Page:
Atlanta, Ga. – A teenage driver died after allegedly leading a police chase through Downtown Atlanta earlier this week.
Georgia State Troopers reported that the seventeen-year-old died after Troopers resulted to utilizing a PIT Maneuver in order to stop the vehicle. The pursuit was initiated by Atlanta Police, but Troopers were eventually called in. The PIT Maneuver resulted in the vehicle hitting a guard rail near Martin Luther King Jr. Drive and overturning. The driver was pronounced dead at the scene.
Police chases typically do not end well. As an Atlanta DUI Attorney, I will focus on the law behind “police chases” – fleeing the police.
Fleeing the Police
O.C.G.A. § 40-6-395 of the Georgia Code defines the offense of fleeing or attempting to elude as:
It shall be unlawful for any driver of a vehicle willfully to fail or refuse to bring his or her vehicle to a stop or otherwise to flee or attempt to elude a pursuing police vehicle or police officer when given a visual or an audible signal to bring the vehicle to a stop. The signal given by the police officer may be by hand, voice, emergency light, or siren. The officer giving such signal shall be in uniform prominently displaying his or her badge of office, and his or her vehicle shall be appropriately marked showing it to be an official police vehicle.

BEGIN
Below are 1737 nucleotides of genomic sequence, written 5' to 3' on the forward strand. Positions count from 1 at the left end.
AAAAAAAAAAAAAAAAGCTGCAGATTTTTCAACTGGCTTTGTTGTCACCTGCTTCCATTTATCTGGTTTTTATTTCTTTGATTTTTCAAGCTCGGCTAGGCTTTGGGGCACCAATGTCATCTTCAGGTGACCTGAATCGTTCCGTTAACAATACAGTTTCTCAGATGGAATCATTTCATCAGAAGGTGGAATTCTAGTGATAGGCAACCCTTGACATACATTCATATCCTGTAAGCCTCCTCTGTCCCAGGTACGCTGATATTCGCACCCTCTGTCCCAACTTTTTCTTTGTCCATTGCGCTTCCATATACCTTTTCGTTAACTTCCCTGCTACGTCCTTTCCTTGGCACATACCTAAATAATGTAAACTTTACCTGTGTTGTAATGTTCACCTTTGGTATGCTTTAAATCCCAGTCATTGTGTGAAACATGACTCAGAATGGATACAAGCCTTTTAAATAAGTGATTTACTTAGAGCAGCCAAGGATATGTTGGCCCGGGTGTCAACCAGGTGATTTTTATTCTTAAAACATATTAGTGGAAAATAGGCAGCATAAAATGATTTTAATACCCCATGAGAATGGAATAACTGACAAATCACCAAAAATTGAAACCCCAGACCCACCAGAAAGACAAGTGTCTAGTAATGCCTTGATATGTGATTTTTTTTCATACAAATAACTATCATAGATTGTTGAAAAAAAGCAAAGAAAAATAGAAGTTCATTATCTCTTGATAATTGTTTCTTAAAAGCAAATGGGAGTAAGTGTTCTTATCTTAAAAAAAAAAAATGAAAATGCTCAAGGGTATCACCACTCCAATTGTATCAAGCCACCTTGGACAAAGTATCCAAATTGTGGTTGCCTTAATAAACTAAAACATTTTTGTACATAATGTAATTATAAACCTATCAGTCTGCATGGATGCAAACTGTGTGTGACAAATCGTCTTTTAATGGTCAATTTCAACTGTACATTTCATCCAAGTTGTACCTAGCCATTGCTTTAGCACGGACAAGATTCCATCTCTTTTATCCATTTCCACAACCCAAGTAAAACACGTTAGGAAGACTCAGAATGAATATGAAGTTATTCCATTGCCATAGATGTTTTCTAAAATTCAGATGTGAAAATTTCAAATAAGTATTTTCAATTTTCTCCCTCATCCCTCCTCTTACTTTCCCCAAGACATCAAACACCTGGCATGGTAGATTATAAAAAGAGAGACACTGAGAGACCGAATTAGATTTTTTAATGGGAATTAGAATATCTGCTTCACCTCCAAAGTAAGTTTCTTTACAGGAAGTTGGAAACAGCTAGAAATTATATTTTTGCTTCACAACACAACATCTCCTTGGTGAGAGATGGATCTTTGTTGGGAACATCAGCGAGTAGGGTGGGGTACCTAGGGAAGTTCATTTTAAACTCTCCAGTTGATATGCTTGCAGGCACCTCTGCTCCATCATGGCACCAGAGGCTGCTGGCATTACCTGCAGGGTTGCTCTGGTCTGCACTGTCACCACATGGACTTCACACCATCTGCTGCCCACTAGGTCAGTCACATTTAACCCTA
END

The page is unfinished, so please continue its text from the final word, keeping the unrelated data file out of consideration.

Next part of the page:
A first time offense of fleeing or attempting to elude is classified as a high and aggravated misdemeanor in the state of Georgia. This means that if a person is convicted of fleeing or attempting to elude, he or she is facing up to 12 months of jail time as well as fines up to $5,000.
However, there are circumstances that can exacerbate the penalties associated with a charge of fleeing or attempting to elude. These circumstances include when a driver flees and:
(i) Operates his or her vehicle in excess of 20 miles an hour above the posted speed limit;
(ii) Strikes or collides with another vehicle or a pedestrian;
(iii) Flees in traffic conditions which place the general public at risk of receiving serious injuries;
(iv) Commits a violation of paragraph (5) of subsection (a) of Code Section 40-6-391; or
(v) Leaves the state.
If a driver flees under any one of the above-mentioned circumstances, then a person is facing a felony charge of fleeing or attempting to elude.
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